Washington Report on Middle East Affairs, August 2006, page 56

Arab-American Activism

American-Arab Conference Honors, Inspires Community

Rahim AlHaj, who was forced to leave Iraq in 1991 and is now based in Albuquerque, NM, performs at ADC (Staff photo M. Horton).

THE AMERIAN-ARAB Anti-Discrimination Committee (ADC) held its 26th annual convention at the Wardman Park Marriott Hotel in Washington, DC from June 15-18. Banquets, panel discussions, films, music, artwork, and exhibition booths laden with embroidery, pottery and books illustrated this year’s theme: “Celebrating Our Heritage: Building Our Future.”

Attendees spent the first day of the conference lobbying members of Congress on Capitol Hill. Prince Turki Al Faisal, Saudi Arabia’s ambassador to the U.S., hosted a reception at the Embassy featuring delicious Middle Eastern food. Following the reception, an Open Mic/DJ party was held back at the hotel.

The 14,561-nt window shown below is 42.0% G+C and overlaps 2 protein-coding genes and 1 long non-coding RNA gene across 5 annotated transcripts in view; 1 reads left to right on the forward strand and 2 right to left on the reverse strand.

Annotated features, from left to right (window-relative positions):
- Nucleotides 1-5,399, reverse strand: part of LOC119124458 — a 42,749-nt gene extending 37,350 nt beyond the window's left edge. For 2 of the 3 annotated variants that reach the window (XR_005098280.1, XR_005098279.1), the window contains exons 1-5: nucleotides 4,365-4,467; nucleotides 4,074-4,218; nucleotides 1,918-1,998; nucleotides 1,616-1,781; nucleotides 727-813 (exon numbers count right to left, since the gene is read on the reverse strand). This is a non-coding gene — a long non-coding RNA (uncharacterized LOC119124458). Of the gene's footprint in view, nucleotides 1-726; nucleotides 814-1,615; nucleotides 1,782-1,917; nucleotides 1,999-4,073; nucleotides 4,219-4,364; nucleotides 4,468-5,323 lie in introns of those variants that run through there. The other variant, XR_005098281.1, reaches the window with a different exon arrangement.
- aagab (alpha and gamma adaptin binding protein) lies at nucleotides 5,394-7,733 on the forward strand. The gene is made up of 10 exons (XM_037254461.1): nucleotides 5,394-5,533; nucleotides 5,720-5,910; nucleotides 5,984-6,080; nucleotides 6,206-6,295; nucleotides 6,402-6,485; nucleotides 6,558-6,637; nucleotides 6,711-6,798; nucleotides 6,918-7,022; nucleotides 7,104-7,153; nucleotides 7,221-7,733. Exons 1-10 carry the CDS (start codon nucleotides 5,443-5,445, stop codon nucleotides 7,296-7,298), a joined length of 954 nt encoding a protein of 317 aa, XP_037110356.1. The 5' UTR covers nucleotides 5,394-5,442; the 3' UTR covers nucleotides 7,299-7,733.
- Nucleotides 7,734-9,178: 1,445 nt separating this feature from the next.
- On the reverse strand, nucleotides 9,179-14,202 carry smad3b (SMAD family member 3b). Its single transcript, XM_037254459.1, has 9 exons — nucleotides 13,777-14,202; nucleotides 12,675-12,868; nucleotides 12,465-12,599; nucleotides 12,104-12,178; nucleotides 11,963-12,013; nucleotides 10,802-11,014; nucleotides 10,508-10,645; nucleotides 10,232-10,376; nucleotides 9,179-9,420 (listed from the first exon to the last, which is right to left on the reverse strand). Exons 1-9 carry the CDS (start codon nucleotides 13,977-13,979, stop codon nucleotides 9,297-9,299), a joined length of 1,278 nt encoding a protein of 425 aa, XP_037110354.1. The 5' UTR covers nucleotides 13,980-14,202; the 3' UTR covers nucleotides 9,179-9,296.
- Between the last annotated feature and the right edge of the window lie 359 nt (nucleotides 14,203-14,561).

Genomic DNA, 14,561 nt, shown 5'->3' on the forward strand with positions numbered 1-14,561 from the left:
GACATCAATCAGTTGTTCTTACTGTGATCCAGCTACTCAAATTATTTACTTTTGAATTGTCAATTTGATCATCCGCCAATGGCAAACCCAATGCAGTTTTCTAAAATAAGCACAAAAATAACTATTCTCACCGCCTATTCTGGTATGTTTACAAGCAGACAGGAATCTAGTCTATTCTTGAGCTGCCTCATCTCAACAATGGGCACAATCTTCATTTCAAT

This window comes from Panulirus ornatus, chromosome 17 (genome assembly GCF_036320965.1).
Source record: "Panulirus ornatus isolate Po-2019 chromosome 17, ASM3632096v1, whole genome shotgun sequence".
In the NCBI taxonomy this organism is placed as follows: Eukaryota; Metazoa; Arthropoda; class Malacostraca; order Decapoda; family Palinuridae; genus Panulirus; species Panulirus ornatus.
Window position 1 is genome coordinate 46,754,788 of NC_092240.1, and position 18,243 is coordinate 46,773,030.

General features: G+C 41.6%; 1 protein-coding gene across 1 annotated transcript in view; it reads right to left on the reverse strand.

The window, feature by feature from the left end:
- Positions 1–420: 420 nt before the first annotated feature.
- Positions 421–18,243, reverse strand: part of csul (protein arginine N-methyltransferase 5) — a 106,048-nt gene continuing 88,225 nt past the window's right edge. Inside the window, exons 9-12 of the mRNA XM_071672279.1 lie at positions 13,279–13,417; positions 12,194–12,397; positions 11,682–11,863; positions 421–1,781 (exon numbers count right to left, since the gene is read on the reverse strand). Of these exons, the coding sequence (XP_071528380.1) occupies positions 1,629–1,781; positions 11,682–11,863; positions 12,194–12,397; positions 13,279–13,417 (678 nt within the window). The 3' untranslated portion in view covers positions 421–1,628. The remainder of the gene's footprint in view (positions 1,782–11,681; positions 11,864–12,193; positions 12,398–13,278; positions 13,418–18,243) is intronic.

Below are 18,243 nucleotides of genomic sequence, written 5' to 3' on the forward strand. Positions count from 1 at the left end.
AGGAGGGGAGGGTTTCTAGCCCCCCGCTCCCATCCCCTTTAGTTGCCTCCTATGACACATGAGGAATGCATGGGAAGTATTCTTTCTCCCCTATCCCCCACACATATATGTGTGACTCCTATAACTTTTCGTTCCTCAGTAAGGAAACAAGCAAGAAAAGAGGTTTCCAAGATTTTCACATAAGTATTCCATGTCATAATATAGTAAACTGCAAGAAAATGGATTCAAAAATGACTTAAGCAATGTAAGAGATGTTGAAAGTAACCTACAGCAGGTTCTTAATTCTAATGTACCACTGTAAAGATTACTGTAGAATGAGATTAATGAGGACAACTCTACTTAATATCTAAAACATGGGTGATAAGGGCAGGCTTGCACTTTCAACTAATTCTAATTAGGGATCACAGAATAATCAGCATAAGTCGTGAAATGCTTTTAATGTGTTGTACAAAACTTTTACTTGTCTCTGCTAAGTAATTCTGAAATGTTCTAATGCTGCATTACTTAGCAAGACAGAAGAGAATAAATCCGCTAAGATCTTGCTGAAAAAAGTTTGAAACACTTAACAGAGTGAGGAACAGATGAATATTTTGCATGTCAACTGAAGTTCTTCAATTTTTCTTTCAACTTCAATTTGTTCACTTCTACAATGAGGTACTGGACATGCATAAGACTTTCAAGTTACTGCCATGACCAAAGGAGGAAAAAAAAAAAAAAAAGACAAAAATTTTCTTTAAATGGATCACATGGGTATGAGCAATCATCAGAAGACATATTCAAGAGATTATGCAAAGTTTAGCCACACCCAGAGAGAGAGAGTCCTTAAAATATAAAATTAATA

The following day, June 16, Mike Wallace, senior correspondent for “60 Minutes,” woke up the audience at a panel discussion about the media. He challenged the audience to provide examples of anti-Arab discrimination. Arab-Americans took the bait, telling tales of terrible bias, and a lively discussion ensued.

Friday’s luncheon featured Col. Larry Wilkerson, former Department of State chief of staff and author of Is the U.S. Being Transformed into a Radical Republic? Bachar Sbeiti, a brilliant 6-year-old Lebanese Canadian, received ADC’s Child Achievement award. ADC presented its Lifetime Policy Achievement Award to Clovis Maksoud, who served as Arab League ambassador to the United Nations and to the United States, and who is now a professor of international relations and director of the Center for the Global South at American University in Washington, DC.

Delinda C. Hanley